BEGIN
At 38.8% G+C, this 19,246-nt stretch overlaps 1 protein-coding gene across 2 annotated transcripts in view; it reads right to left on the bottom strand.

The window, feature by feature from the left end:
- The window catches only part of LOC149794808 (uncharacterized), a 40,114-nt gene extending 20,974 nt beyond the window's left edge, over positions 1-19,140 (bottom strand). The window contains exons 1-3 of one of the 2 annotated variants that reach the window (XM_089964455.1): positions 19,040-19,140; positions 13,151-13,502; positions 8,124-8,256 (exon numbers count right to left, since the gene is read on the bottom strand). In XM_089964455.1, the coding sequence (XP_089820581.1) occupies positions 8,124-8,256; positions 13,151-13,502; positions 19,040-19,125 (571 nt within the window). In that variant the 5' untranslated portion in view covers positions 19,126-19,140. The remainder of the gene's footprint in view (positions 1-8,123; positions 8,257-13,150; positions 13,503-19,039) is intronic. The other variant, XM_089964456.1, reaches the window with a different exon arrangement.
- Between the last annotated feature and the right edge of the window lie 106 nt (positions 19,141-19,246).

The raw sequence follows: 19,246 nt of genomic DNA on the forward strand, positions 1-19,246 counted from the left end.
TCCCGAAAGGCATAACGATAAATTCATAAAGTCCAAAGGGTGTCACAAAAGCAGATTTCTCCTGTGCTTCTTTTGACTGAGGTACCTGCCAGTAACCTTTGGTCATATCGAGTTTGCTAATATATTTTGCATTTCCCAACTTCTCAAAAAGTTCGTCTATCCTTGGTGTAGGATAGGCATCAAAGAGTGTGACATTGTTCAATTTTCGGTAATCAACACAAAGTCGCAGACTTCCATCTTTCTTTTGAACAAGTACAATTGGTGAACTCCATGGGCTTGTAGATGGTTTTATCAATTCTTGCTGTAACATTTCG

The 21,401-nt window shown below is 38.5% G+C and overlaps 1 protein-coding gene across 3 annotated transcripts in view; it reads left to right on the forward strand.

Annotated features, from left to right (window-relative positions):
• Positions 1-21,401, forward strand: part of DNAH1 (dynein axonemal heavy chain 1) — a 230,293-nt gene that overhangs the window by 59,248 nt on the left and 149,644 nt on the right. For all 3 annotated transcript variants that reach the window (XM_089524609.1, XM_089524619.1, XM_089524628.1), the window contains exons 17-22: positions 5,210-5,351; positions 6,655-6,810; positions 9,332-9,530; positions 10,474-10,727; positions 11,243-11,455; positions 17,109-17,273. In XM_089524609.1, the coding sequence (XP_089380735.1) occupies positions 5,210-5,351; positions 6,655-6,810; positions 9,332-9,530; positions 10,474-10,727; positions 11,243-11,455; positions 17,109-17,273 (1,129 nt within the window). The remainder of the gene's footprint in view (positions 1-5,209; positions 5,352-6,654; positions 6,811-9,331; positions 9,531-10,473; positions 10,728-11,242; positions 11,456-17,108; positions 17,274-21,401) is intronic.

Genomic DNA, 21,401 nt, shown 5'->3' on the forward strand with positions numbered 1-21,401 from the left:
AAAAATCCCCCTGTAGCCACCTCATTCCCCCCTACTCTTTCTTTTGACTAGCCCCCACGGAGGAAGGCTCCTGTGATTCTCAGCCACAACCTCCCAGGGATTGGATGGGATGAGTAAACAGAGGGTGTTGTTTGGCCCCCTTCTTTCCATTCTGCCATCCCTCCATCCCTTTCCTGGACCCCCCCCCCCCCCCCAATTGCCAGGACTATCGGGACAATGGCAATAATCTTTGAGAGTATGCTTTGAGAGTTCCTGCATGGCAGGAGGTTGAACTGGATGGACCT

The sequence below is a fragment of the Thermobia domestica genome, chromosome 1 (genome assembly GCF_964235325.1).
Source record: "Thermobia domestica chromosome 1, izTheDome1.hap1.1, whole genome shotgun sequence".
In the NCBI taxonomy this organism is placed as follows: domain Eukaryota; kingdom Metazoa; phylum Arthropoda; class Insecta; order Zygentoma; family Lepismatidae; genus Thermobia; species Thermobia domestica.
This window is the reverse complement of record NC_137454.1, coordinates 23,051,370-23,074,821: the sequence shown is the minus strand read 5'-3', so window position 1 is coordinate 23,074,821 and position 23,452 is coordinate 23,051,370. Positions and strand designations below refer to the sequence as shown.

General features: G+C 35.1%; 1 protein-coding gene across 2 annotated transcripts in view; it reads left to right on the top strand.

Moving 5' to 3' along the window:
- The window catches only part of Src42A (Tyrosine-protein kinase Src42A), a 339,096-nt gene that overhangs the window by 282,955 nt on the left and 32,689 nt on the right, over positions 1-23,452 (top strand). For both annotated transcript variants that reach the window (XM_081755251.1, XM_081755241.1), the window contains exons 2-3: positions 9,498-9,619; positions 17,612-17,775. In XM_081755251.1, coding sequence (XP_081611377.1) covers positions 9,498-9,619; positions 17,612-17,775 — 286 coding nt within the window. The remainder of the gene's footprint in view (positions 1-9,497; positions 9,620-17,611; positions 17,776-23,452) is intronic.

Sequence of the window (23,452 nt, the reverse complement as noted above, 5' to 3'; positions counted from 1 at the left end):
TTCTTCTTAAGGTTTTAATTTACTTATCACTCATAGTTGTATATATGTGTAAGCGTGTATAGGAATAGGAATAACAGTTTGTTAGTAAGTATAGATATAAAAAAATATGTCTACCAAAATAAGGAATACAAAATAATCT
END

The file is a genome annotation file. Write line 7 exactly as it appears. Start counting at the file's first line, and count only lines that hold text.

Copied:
The 21,401-nt window shown below is 38.5% G+C and overlaps 1 protein-coding gene across 3 annotated transcripts in view; it reads left to right on the forward strand.